Panic ensued in the world of sports. The National Hockey League applied en bloc for Canadian citizenship. The World Wrestling Association asked preemptively for a waiver, saying that pro wrestling was essentially a dance routine.

Worse was to come. Ms. Steinboxer-Mowgli issued a press release stating, “€œI have just attended a baseball game, and was appalled. I witnessed a huge”€”ugh!“€”man violently hitting a ball with a stick. Yes, you may say, it’s just a ball. But in his mind it is a woman. After he hits it, another player picks it up and throws it as hard as he can at the first-base person, who has to protect himself or herself with a sort of glove-thingy. It is worse than dodgeball. And children watch this and imitate it.”€

The legal wrangling went on for several years. It finally reached the Supreme Court as Mudgeon v. Toasties. The Court took jurisdiction under the Commerce Clause, since Mudgeon had been born in West Virginia and sometimes telephoned his mother in Wheeling, thus engaging in interstate commerce. Two of the justices recused themselves on the grounds that they had Alzheimer’s and couldn”€™t remember what the case was about. Cynics weren”€™t sure why it mattered.

In any event, the remaining seven justices ruled that under the Fourteenth Amendment, Mudgeon’s constitutional right to play football had been violated.

The Toasties”€™ attorney said he couldn”€™t see what the Amendment had to do with the case. Speaking for the majority, which was all of them, recently appointed Justice Amantha Molotov-Ribbentrop said, “€œThe Fourteenth Amendment in its majestic sway folds everything into a broad ambit.”€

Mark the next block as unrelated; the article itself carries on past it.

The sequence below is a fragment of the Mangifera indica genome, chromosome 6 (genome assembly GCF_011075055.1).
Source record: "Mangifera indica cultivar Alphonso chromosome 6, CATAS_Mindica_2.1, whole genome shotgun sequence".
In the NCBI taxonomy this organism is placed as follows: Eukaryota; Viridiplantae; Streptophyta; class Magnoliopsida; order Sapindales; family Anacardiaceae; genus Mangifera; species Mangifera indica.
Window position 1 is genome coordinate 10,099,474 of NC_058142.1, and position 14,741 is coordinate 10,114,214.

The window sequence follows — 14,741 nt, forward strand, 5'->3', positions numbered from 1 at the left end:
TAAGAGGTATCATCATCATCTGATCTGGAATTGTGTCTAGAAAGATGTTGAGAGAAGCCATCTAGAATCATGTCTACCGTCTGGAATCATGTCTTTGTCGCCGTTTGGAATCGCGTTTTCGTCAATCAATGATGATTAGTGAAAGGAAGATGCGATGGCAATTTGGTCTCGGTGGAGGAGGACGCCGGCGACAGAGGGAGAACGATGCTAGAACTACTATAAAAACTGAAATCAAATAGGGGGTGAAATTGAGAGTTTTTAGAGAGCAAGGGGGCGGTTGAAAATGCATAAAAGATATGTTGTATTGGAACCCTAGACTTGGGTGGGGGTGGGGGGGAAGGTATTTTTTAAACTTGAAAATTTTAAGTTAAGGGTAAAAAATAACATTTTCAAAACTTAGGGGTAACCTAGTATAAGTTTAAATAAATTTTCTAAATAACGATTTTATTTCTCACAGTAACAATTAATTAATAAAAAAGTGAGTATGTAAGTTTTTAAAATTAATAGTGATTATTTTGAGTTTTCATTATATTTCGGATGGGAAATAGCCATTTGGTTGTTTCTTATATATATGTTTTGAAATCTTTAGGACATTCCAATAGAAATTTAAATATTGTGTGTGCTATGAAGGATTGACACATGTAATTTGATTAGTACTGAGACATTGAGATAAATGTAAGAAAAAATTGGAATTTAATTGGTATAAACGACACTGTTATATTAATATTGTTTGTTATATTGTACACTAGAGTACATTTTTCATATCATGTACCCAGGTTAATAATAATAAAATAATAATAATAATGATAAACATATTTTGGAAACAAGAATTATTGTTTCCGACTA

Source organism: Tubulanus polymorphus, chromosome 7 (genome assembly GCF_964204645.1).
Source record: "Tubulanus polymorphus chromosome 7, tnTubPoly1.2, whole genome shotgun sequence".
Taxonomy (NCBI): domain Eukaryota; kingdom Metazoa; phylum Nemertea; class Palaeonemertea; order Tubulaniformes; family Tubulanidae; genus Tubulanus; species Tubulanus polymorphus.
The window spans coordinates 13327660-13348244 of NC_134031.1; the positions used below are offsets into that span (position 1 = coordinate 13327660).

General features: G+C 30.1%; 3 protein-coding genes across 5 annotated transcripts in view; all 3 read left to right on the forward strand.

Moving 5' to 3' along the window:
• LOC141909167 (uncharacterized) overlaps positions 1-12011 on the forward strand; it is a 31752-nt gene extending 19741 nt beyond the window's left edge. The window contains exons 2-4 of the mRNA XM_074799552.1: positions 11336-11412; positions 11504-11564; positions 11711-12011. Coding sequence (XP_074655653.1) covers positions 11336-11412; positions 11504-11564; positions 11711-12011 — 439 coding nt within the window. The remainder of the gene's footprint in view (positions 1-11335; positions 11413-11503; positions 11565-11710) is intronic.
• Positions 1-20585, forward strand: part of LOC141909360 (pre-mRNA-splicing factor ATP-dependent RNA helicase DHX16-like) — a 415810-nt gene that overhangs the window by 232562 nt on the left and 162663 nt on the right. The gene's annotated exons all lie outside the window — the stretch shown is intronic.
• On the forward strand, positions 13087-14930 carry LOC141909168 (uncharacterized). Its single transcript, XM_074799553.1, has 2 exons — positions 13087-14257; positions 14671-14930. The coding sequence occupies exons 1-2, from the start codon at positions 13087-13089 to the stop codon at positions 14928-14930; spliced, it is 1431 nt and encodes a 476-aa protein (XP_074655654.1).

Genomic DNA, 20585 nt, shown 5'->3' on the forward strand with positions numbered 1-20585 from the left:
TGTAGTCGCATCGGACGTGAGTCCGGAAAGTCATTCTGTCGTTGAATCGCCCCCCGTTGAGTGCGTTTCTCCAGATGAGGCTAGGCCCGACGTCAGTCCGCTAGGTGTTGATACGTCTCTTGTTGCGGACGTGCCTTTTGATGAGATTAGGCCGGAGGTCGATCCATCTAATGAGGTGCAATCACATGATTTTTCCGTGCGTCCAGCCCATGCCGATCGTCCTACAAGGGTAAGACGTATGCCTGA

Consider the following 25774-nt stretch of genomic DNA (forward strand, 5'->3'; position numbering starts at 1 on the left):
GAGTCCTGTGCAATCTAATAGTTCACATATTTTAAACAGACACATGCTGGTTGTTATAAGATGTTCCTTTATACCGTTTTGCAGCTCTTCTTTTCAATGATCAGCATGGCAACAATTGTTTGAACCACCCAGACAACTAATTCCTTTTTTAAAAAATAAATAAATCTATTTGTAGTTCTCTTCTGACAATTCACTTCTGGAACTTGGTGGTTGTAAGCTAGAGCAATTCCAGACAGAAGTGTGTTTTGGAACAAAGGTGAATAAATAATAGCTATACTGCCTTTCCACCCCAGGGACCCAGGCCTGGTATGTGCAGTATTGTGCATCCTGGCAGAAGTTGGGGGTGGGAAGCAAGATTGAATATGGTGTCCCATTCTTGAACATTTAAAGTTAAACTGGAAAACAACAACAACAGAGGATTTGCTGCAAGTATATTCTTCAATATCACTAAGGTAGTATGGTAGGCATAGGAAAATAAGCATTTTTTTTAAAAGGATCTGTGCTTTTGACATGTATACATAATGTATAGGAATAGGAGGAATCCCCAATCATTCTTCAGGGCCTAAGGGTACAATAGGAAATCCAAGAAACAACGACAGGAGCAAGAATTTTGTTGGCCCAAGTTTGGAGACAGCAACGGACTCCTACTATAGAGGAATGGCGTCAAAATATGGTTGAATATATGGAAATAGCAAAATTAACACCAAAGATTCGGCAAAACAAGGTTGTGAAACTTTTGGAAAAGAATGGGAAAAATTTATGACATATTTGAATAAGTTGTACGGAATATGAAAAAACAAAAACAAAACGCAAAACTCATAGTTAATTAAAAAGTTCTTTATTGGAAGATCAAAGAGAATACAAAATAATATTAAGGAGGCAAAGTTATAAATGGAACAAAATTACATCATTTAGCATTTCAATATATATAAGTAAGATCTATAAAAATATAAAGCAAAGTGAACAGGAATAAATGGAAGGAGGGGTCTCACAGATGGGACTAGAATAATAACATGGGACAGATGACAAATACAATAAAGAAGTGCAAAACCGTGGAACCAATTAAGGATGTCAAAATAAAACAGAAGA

In its concision and clarity, this was held by MSNBC to be “€œa very model of what the Constitution is for.”€ The Toasties were ordered to instate Mudgeon as quarterback. All in the legal profession agreed that, post-Toasties, nothing would be the same. They were right. The American system had again functioned.

Finally Mudgeon got his chance. He was helped onto the field to face the Denver Mares. (They, too, had been ordered to change their name from the unnecessarily masculinist, violent-sounding Broncos.) On his first play Mudgeon handed off to a walking back who ambled down the field behind the inoffensive linepersons, avoiding discourteous contact. Since the walking back was female, as prescribed gender equity, men could not tackle her thanks to the Violence Against Women Act.

On the Mares’s three-yard line, Mudgeon threw a Hail Mary (or Joseph) pass, which was accounted a touchdown, as it wasn”€™t fair to penalize a largely blind quarterback for his physical infirmities. Then…

I need a drink.

 



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